Hi New Flooring Friends!

Discussion in 'New Member Introductions' started by SRWill, May 10, 2018.

  1. SRWill

    SRWill Pro Member

    Hi Everyone!

    My name is Sarah. I'm very happy to meet all of you!

    I am a flooring professional from Oregon and currently work as an Estimator(/Design Consultant/Project Manager/Sales). I have previously worked as an installer and also in various facets of general construction. While I have a decade under my belt in the industry and plenty of information and insight to share, I am also here to learn. The best thing about the building trades: there are always new things to learn!

    I specialize in overcoming design challenges (commercial or residential), so feel free to pick my brain. :)
    • Like Like x 2
  2. Mike Antonetti

    Mike Antonetti I Support TFP Senior Member

    Nice, Welcome to the hood, I mean Community!
    • Funny Funny x 1
  3. Jim McClain

    Jim McClain Owner/Founder Administrator

    :welcome: Glad to have you here. Sounds like you are already attuned to what TFP is all about.
    • Like Like x 1
  4. Commercial Floor Rep

    Commercial Floor Rep I Support TFP Published

    Welcome new friend Sara! Look forward to hearing your insights!
  5. epoxyman

    epoxyman Pro Member

    Hi and welcome to the site
  6. Mike Sliwinski

    Mike Sliwinski The Doctor Is In I Support TFP Senior Member

    Welcome Sarah !! :) amazing !.......... not to many woman, install, but I think they make great ones....... I was fortunate to meet, and work a short time alone side a Woman fabricator / Installer. It was appx 10 years ago and she graciously taught me a new skill ! :)

    If you don't mind, share w/ us an installation story, from your old install days.

    Again Welcome
  7. SRWill

    SRWill Pro Member

    Thanks, Mike!

    Certainly! It was almost ten years ago that I worked on four of these condo towers on the South Waterfront in Portland, OR. It was both the most fun and the most boring job I ever had, lol. It was my first job as a fresh apprentice just out of trade school and I spent my days grouting, caulking, sealing, waterproofing, putting up backerboard, doing mud set shower pans, cleaning work areas, and hauling material and tools. (sometimes up massive flights of stairs when the elevator was broken). I remember every single muscle in my body was sore the first couple weeks. I say it was boring, because all the bathrooms on all thirty floors were the exactly same and it was production work more than anything. The absolute worst was having to clean out my foreman's thin set buckets at the end of the day, he would spit chew into them. :eek: Despite these things, it was also really fun. I enjoyed coming in and working hard everyday and learning new skills. I also liked getting there a bit early so I could go up to the top floor penthouse area and watch the sunrise with my coffee. :D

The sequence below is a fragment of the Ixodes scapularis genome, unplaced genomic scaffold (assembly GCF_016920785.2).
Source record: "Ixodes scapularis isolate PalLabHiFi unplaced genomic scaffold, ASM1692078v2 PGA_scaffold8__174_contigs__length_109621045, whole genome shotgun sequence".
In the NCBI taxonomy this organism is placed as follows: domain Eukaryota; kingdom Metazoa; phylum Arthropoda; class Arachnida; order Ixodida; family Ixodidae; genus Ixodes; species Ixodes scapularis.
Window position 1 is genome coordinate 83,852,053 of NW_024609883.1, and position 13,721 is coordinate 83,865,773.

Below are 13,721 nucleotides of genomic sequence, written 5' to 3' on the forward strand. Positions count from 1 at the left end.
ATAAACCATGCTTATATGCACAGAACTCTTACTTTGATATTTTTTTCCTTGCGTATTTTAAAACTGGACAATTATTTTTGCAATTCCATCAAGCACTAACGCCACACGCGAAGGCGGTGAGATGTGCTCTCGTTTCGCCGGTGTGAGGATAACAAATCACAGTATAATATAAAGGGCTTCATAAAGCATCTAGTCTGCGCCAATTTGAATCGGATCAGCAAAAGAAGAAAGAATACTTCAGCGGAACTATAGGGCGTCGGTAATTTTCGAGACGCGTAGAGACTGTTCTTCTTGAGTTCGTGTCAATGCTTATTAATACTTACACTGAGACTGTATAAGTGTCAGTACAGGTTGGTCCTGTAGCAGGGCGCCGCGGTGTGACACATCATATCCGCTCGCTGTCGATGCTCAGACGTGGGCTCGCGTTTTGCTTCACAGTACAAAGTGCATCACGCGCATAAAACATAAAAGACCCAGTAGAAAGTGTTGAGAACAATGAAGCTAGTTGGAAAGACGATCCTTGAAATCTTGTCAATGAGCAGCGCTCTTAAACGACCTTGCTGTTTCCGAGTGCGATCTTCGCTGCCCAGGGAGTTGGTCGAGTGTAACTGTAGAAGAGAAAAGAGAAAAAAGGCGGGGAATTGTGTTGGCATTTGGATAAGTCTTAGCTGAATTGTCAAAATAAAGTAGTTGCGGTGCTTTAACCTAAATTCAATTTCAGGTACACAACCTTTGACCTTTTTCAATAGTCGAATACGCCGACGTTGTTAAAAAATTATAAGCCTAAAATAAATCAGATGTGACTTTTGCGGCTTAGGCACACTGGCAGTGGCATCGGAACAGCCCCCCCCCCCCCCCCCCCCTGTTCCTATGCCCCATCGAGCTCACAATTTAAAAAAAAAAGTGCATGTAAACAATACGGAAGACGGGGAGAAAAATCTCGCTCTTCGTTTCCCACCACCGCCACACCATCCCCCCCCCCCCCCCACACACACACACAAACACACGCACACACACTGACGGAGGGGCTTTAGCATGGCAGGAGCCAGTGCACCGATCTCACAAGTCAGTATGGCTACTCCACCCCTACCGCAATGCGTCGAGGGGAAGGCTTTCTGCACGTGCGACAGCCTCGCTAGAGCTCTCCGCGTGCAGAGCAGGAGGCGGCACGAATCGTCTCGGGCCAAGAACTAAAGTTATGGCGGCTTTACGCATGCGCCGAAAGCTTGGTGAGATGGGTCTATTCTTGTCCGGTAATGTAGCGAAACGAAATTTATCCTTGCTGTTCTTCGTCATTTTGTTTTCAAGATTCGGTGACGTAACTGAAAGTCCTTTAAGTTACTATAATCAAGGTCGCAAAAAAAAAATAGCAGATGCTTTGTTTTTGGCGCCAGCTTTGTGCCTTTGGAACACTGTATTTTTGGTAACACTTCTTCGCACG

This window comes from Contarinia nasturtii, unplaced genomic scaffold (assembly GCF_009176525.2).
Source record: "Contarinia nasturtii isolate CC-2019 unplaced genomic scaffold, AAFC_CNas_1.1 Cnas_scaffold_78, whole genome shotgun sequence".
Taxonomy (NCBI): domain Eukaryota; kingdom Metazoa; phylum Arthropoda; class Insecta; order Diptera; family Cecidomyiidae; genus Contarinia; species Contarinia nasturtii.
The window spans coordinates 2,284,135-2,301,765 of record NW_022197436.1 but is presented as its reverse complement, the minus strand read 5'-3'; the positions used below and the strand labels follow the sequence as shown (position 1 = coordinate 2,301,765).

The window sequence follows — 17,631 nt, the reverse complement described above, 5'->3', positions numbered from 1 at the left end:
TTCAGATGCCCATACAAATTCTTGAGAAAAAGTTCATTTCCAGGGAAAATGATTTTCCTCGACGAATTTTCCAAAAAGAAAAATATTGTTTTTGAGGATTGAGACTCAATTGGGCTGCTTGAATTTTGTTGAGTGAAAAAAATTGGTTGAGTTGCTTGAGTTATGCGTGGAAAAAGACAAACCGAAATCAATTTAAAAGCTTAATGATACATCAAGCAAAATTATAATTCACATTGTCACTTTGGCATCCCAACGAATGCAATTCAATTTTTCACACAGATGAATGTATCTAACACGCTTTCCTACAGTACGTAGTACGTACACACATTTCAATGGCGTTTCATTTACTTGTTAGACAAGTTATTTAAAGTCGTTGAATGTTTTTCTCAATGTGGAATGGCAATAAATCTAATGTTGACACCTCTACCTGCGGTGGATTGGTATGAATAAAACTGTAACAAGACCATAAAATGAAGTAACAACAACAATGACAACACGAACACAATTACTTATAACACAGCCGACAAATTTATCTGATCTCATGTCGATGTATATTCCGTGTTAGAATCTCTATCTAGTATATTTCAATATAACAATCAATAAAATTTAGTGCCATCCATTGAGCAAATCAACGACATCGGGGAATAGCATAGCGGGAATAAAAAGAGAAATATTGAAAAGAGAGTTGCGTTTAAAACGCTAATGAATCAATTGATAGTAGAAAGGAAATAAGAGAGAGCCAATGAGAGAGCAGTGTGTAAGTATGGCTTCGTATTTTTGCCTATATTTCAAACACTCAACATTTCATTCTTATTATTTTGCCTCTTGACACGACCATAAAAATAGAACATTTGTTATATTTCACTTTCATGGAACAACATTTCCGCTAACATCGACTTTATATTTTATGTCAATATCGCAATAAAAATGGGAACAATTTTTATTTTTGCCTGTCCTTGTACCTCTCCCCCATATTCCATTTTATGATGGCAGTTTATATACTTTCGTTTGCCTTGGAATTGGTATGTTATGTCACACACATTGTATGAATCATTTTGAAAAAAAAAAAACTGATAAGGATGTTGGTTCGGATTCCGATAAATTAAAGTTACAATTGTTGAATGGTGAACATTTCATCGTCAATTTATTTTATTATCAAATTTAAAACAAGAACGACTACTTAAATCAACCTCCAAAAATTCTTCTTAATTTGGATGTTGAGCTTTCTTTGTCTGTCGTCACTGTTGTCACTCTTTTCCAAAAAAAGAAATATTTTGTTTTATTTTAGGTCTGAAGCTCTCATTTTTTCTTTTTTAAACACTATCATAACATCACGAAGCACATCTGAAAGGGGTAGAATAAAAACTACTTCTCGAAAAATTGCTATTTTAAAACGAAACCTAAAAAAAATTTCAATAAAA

I worked on four of these buildings!
    Last edited: May 14, 2018
    • Like Like x 6
  8. Daris Mulkin

    Daris Mulkin The One and Only Charter Member I Support TFP Senior Member

    :welcome: Sarah!! So you really know what hands on mean. My first big commecial job was over 40.000 sq yards of woven ccarpet stretch in. At that time it was General Motors Institute.{GMI}. I went home at night with my knees bleeding and I had already be installing for 2 years. Like you lots of memories of that job now 50 years later.


    • Like Like x 1
  9. Chris 45

    Chris 45 Director of P.R. on some deserted island. I Support TFP

    Those buildings are funny. Built on crappy industrial land that ain’t so cheap now. Go figure. I’ve got a couple buddies in the elevator union that worked on those buildings. So you got union training? Now I’m jealous. The training facility in Vancouver is damn good. That and the Dave’s are pretty good guys to have on your side, even if you aren’t union. If I had it to do all over again, AND knowing what I know now (because that’s the key),I prolly would have joined the union.